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SummaryThe first First Person Shooter I ever liked enough to finish
The GoodUntil I played Dark Forces, I was never much of a FPS fan. While I did reckonize the innovativeness of such games as Doom and Wolfenstein, I was never really able to get "into" them because no matter how fun they were at first, after several levels of running around cramp dark corridors blowing away wave after wave of enemies it started to seem a bit pointless. However Dark Forces was a large exception, not only was it fun, but it somehow managed to pull me in, in a way Doom never could.
Perhaps the main reason for this was that this game had a point which was greater than simply "kill everything in sight". Each level was mission-based and followed a general trend rather than random key-hunting and button-pushing. Sure, key-hunting and button-pushing were part of the gameplay, but you always got the feeling that your actions had a higher purpose than "proceed to the next area". Each level proceeded logically from the previous level, and you got the feeling your were going through an evolving story rather than being sent from one random killing field to the next. The game had an actual overarching plot which was revealed to you via mission briefings and a few animated cutscenes. Although certainly not pulitzer winning material the storyline and cutscenes which revealed it were pretty good in a comic book sort of way. The plot built up quite nicely starting with the prologue raid on an Imperial base and culminating in a final attack against the Dark Trooper-infested Arc Hammer.
As far as I know, Dark Forces was the very first First Person Shooter with a personality. Enemies shouted a variety of challenges at you such as "Stop Rebel scum" or "Set blasters on full". Your character Kyle Katarn would make the occasional quip, but most of the in-game dialogue was supplied by your partner, Jan Orz, who would make a variety of amusing comments about your situation over your comm-link, and helped to alleviate the usual FPS feeling of claustraphobic loneliness.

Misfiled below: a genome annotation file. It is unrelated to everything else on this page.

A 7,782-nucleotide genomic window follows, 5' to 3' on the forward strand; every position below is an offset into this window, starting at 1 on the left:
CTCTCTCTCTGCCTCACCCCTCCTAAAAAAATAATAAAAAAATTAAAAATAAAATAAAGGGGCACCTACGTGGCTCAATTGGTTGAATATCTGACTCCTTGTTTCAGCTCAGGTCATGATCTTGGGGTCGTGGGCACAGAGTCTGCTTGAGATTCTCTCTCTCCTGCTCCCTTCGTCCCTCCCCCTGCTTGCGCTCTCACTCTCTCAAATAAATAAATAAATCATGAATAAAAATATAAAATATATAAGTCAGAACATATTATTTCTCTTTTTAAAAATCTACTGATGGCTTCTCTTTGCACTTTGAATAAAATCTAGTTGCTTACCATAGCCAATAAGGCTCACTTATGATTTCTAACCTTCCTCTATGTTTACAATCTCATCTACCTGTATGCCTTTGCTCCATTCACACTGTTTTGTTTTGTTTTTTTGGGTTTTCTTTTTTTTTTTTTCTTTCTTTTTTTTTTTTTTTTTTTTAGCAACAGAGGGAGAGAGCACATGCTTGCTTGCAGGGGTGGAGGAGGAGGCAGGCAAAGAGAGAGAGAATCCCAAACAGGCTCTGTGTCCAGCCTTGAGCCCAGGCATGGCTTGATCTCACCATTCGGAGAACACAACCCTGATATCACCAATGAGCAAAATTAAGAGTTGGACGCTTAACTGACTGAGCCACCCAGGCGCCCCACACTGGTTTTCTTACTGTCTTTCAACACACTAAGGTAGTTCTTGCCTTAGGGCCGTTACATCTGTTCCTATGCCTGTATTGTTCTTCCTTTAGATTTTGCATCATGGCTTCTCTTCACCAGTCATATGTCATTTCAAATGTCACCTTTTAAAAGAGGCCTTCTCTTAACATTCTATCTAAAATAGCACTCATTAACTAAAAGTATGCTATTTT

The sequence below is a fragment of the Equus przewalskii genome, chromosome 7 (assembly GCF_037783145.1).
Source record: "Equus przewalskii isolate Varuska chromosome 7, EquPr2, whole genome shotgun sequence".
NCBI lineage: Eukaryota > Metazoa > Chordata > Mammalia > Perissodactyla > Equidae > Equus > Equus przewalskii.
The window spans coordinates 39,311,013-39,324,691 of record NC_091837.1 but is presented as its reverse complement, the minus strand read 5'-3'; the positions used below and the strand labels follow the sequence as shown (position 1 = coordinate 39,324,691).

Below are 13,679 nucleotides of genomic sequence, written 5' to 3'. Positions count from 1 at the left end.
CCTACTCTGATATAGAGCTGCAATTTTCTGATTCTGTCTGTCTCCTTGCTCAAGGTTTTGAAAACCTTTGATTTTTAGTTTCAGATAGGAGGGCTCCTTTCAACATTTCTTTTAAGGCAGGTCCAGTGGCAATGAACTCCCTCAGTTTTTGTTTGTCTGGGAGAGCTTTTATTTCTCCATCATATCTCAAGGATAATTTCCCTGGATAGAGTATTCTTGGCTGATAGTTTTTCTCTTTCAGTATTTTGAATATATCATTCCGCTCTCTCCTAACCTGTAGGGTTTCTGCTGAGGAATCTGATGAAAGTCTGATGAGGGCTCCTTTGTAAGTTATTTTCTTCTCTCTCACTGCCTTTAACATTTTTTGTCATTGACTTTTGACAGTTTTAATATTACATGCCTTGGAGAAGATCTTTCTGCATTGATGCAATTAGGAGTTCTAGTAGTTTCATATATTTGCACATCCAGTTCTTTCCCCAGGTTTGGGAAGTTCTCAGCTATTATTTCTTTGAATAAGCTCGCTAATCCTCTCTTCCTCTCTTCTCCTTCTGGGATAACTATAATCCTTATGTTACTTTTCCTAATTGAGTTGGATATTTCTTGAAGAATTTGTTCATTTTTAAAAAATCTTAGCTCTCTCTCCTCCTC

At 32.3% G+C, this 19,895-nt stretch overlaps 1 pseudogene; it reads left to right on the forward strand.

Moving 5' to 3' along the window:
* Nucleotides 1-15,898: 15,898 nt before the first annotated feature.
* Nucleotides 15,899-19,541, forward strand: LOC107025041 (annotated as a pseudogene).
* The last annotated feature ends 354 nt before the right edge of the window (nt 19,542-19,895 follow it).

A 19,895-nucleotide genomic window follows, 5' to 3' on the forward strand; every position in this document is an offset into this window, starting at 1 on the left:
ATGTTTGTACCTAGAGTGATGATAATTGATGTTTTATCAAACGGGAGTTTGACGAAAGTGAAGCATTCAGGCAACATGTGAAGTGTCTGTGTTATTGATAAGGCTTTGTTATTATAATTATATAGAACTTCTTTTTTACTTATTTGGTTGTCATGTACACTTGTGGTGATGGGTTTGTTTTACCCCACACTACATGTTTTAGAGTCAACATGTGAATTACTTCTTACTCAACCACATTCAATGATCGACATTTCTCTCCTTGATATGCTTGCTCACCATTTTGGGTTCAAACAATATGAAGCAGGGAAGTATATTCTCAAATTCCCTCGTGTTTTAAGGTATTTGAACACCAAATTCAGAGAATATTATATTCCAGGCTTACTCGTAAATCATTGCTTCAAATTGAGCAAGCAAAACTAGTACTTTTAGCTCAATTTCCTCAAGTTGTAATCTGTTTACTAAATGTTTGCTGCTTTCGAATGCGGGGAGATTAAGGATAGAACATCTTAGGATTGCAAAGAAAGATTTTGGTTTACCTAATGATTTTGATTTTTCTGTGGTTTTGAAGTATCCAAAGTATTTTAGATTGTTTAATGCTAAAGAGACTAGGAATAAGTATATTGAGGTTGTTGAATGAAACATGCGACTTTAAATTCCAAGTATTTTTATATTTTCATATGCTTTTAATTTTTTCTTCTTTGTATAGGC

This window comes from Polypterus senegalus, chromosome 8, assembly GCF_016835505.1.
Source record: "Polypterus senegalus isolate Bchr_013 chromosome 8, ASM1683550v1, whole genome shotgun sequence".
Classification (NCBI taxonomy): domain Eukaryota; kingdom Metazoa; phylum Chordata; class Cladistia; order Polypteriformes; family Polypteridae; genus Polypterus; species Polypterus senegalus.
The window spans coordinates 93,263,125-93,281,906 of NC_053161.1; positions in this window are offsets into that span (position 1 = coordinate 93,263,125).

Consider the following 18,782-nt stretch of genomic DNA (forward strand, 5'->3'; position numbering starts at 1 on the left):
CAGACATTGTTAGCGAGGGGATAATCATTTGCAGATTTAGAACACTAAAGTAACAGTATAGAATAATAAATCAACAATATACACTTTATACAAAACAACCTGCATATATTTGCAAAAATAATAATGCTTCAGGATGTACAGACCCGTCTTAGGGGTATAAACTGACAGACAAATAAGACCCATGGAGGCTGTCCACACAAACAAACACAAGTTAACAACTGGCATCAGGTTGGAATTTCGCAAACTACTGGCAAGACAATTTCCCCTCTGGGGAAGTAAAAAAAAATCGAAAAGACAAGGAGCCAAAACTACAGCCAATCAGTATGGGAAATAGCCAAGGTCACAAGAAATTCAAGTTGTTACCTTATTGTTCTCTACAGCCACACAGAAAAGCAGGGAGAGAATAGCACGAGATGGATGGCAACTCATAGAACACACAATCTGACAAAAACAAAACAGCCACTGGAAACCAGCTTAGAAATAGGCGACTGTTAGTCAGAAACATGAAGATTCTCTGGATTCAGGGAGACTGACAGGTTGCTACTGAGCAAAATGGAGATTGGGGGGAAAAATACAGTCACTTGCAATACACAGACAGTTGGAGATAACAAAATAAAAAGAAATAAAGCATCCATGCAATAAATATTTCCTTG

I really enjoyed the Star Wars theme used throughout the game. Although I wasn't a big fan at the time, I did reckonize the characters and somehow got more satisfaction blowing away the Imperial Stormtroopers and hostile aliens than I did killing the faceless monsters of many other FPS.
Each of the different levels had a distinct look and feel which made them unique to each other, ranging from Imperial installations, sewers, a mining facility, an Ice planet, and even the Empire's heavily defended capital city. The length of the game was also "just right". Although there were only 14 levels, each level was well crafted, with almost no repetition or feelings of tediousness. Also, although there are some puzzles which may get you stuck for a while, I found nothing overtly unfair and was able to complete the game by myself without needing to refer to a walkthrough.
Gameplay was also quite fun. Graphically the game was amazing, with very colorful textures and enemies and considerably less pixelation than Doom. Dark Forces also featured the ability to look up and down as well as jumping and ducking, which added new elements to the gameplay. Weapons and enemies followed the Star Wars theme quite nicely (especially the blaster bolts, which traveled across the screen in quick streaks true to the movies), and while many of the weapons seemed to have been invented specifically for this game they do fit in with the general space opera feeling. Most of the enemies can be reckonized from the Star Wars movies, ranging from Stormtroopers and attack probes to the boss-like Dark Trooper battle droids around which the game's story revolved. Not to mention a special guest appearance and boss battle with bounty hunter Boba Fett.
The BadNot much, really. It's true the game didn't have any multiplayer support (which was a big point of complaint) but personally I didn't even have a modem at the time, so the single player game was all I was concerned about, and the single player game was damn good.
It's also true the game wouldn't allow you to save in-game, but instead automatically saved your status after the completion of each mission. While this may be another point of complaint for some people, I actually think it was a good idea. It helped the level designers maintain control of the tension within the levels, and none of the levels were too long or difficult that they couldn't be finished in one sitting (although many were quite large and complex and might need a few goes to get through). There was also an "extra life" system so that even if you did die in a level you wouldn't have to start all the way back at the beginning.